by Ari Robin McKenna
With the return to Seattle Public Schools (SPS) only days away and the COVID-19 vaccine for children under 12 years old still months away, there sits a cloud of uncertainty looming over the return to school — especially for unvaccinated students in grades K–6. Making matters more complicated, “trusting science” has become less straightforward as the delta variant has become predominant, yet less is known about this more contagious COVID-19 variant.
The American Academy of Pediatrics and the Children’s Hospital Association released an Aug. 18 State-Level Data Report using data from 49 states and focusing on the 23 that posted data on children. The report noted that there has been a 7% increase in child COVID-19 cases from Aug. 5 to Aug. 19. Of these children’s cases — the vast majority of which were the delta variant — 0.2%–1.9% required hospitalization and 0.0%–0.03% resulted in death. While comparisons to the flu 18 months ago were both misguided and dangerous, it would appear based on current data that even with the increased transmission of the delta virus being experienced right now, the risk it poses to younger students is in fact similiar to the flu.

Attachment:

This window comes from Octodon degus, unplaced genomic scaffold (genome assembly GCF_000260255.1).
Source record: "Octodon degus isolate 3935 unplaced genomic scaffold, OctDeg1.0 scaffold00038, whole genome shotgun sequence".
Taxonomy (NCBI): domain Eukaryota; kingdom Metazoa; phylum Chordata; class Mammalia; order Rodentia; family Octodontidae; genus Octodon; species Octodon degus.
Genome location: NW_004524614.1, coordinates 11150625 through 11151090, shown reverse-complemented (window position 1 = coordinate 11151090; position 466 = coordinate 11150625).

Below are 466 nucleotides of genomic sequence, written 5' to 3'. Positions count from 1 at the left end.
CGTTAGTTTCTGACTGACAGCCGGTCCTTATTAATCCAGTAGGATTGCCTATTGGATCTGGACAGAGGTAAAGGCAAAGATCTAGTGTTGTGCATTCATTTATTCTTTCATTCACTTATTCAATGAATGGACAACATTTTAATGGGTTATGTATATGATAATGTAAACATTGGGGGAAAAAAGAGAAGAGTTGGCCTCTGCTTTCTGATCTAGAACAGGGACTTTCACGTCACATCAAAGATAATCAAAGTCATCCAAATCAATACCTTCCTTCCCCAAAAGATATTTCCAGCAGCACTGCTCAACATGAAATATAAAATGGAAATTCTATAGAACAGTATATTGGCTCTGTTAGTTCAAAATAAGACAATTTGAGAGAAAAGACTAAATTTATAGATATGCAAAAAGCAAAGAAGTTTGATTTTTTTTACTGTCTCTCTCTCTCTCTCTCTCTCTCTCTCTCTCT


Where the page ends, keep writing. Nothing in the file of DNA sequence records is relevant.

However, as the report acknowledges, “There is an urgent need to collect more data on longer-term impacts of the pandemic on children, including ways the virus may harm the long-term physical health of infected children, as well as its emotional and mental health effects.” Additionally, uncertainty remains about how a full-fledged return to in-person learning will impact these numbers and whether SPS’ mitigation strategy will prevent outbreaks.
While there are cautionary tales from places like Alabama and Florida where school started earlier, there are a number of factors that make a comparison strained — especially considering that in Florida the governor effectively banned mask mandates, and in Alabama their mask mandate expired April 19. In Pike County, Alabama, where schools were closed due to an outbreak, only 29% of their residents are fully vaccinated, and in Hillsbourough County, Florida, where large numbers of students and educators had to isolate or quarantine, the vaccination rate is 50%. King County recently announced that over 70% of people, across every demographic group and in every age bracket except those under 12, have had at least one shot. Additionally, Washington State requires all school staff to be vaccinated by mid-October. Although also a strained comparison, Great Britain sent students back to school during their delta spike and — perhaps surprisingly — school did not prove to be the COVID-19 breeding ground many fear it to be.
It should be noted, however, that the delta variant caused infection rates in King County to approach their December 2020 highs until beginning to subside mid-August, and hospitalized cases were also alarmingly high. Deaths did not increase from previous months, but it is troubling that case rates are highest in southwest King County.